“‘I’m here to support my people,’ said Nadia Mendez, a Kennedy high school student. ‘I’m a Mexican, these are my people, and they’re trying to kick us out for no reason. I’m very happy to see so many people here; it makes me very proud of my race,’ said a day laborer who declined to be identified. ‘Latinos make the economy grow. We want a world without borders’.
“By the end of the day, the cumulative impact of the recent nationwide protests became clear as the Senate Judiciary Committee voted 12-6 against legislation that would criminalize undocumented immigrants and those that provide services to them.”
H.R. 4437 is yet another assault amidst a wave of anti-immigrant sentiments that have swept this nation since Sept. 11. Since then, the word “immigrant” has become synonymous with a person of color. We imagine only Arabs, Latinos and Asians as immigrants but do not think of Europeans, who make up a considerable percentage of the foreign-born population in the U.S.
There is an undeniable racist angle to the attacks on immigrants, which all people of color need to know and respond to. But why should Blacks care about immigration reform? Why should Blacks support immigrants when, according to the stereotype, they are taking jobs and other opportunities and treat Blacks disrespectfully?
The dominant perception is that immigrants are benefiting from the struggles for racial equality that were paid for by Blacks. But the reality is that neither immigrants nor the majority of African Americans working in low-wage jobs are getting the benefit. The divide-and-rule method is successful in framing the issues as either-or so that we, Blacks and immigrants, constantly appear at odds.
The fact is we are all getting exploited by the same economic system that benefits the wealthy. Congresswoman Sheila Jackson Lee, who has proposed an alternate immigration reform policy, said the current struggle for immigrant rights is the new Civil Rights struggle. It is paramount that we as Black people recognize this and build a solidarity movement.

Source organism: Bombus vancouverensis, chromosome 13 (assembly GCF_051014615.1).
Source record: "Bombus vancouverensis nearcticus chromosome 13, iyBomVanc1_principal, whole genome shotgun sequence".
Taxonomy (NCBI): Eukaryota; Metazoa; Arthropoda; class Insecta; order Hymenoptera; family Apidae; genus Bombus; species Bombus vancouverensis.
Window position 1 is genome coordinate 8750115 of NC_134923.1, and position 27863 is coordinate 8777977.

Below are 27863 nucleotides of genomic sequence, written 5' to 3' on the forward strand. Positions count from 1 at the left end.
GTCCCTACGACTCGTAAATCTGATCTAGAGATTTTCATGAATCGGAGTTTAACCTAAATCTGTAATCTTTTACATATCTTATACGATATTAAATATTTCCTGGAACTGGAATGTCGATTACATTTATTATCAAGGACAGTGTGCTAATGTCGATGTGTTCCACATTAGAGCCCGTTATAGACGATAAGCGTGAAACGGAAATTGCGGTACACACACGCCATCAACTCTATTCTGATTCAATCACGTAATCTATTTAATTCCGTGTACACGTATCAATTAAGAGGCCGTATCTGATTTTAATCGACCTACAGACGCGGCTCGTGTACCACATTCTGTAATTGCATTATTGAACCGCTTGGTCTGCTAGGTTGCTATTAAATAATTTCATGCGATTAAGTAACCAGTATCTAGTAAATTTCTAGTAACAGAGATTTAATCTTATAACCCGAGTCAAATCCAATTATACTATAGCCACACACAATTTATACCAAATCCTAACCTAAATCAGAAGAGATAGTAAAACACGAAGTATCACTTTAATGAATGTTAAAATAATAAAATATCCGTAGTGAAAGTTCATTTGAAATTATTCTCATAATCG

In the week-long hunger strike in San Francisco, the organizers dedicated a day for solidarity among immigrants and African Americans. One of the speakers was Steve Williams from POWER. Protesters all around him were wearing sights that read, “I am a Man/Woman” also in Spanish and Chinese along the lines of the 1968 Martin Luther King-led protest by the sanitation workers in Memphis.
Williams spoke of the racist domestic policies of the past that the Civil Rights struggle was about and made the parallel to the same racist attack on immigrants today. Following him was the author of this article, representing Priority African Network, a coalition of 26 Bay Area organizations that educate and struggle for racial and social justice here and abroad.
As an African immigrant who has a stake in both communities, I made an urgent appeal for Blacks and immigrants to form a united front, “not just to put out the occasional fire,” but to work strategically to oppose such policies and proactively propose progressive legislation.
On a day specifically called to “connect African American and immigrant struggles,” attendance by Blacks was less than favorable. There is a need for a strategic approach to establishing a broad-based movement that educates us all about ourselves and this call is made to both Black and immigrant-led organizations.
—San Francisco Bayview, March 29, 2006